While not all garden vegetables find the New Mexican desert to be an amiable place, many plants and animals do. This past week, one particular desert plant has really grabbed my attention: the Rio Grande Cottonwood. Related to the Eastern Cottonwood —  the Cottonwood found in Wisconsin — the Rio Grande Cottonwood finds it home in much of the American southwest, with its range extending down into Mexico (plants know no borders). Unlike the small Mesquite trees lining the boulevards of Albuquerque, its presence is never forgotten. The cottonwood towers over everything down here except the mountains. It regularly reaches heights of 50 to 60 feet, although some have reached monstrous heights of 90+ feet. You may ask why a tall tree has grabbed my attention so much. After all, the cottonwood's height is nothing compared to the goliath red woods that line parts of the west coast. What makes the cottonwood so fascinating is how it reproduces. Unlike the prickly pear or the cholla cactus, the Rio Grande cottonwood requires a steady supply of water, so, as its name suggests, it is most commonly found in the floodplain of the Rio Grande river. Before white settlers began altering the landscape, much of Albuquerque was subjected to flooding at certain times of the year, corresponding to the shrinking and swelling of the river. Like life everywhere, many species down here have evolved or adapted to these flooding conditions, including the Rio Grande cottonwood. During a short period of spring, when the river is high and much of the river bank floods, the female trees release seeds, which then hopefully find a new home after hitching a ride from the flood waters.  Assuming the seed didn't end up in the river itself, once established, its roots can reach down directly to the groundwater — a plant with this property is called a phreatophyte.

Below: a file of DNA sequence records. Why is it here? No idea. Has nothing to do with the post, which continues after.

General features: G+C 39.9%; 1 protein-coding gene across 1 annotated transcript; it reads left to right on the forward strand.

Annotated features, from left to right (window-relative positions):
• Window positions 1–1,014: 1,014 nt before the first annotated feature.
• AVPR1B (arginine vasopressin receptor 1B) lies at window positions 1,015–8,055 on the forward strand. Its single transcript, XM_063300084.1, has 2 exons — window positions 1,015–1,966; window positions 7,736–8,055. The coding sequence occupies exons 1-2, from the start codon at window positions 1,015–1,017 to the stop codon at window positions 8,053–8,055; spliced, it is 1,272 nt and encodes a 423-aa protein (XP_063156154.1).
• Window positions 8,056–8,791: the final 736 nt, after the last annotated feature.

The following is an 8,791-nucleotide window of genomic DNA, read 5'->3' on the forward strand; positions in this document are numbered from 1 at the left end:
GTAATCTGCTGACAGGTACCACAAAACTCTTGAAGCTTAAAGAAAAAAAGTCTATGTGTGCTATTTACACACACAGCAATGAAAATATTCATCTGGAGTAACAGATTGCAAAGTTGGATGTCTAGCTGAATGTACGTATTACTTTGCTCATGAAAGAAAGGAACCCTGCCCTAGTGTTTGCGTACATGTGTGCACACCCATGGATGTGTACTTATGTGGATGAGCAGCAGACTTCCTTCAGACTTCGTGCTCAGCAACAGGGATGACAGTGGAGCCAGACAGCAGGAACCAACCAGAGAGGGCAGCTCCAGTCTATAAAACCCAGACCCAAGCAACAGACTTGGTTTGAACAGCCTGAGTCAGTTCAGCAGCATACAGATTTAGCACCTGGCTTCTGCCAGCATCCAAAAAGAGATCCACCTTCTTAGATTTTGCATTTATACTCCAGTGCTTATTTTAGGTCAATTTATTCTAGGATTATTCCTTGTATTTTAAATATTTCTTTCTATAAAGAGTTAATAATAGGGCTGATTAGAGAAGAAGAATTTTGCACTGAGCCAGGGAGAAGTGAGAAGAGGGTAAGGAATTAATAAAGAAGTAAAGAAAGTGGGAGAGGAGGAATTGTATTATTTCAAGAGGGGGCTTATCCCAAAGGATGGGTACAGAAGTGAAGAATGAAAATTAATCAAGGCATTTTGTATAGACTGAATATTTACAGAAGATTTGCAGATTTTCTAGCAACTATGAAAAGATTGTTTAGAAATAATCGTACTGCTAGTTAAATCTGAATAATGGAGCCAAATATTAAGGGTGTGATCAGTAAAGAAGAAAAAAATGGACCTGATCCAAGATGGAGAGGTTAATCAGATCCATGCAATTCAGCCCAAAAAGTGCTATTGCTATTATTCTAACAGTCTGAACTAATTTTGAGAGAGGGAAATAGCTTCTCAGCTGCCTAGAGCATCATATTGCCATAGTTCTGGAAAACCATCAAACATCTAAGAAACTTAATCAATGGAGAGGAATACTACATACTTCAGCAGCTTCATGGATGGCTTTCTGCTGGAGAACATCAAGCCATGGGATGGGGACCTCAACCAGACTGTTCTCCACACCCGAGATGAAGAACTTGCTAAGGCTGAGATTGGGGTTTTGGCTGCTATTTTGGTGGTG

Walking amongst the beautiful Rio Grande cottonwoods

Top two: views from dried up parts of the Rio Grande 
Bottom: Rio Grande cottonwood saplings on dried up parts of the Rio Grande
A view of the Rio Grande and all her beauty

Like all good stories, there is tragedy. As white settlers colonized what is now Albuquerque, they paid little attention to the flora and fauna of the area. The subsequent urban growth has transformed the land from a floodplain into a sandy terrain capable of supporting hundreds of thousands of people. Suddenly, the Rio Grande cottonwood found its young facing more odds. As a result, their numbers have dwindled. Places like the Rio Grande Valley State Park are some of the few spots in Albuquerque left where the cottonwoods reign supreme.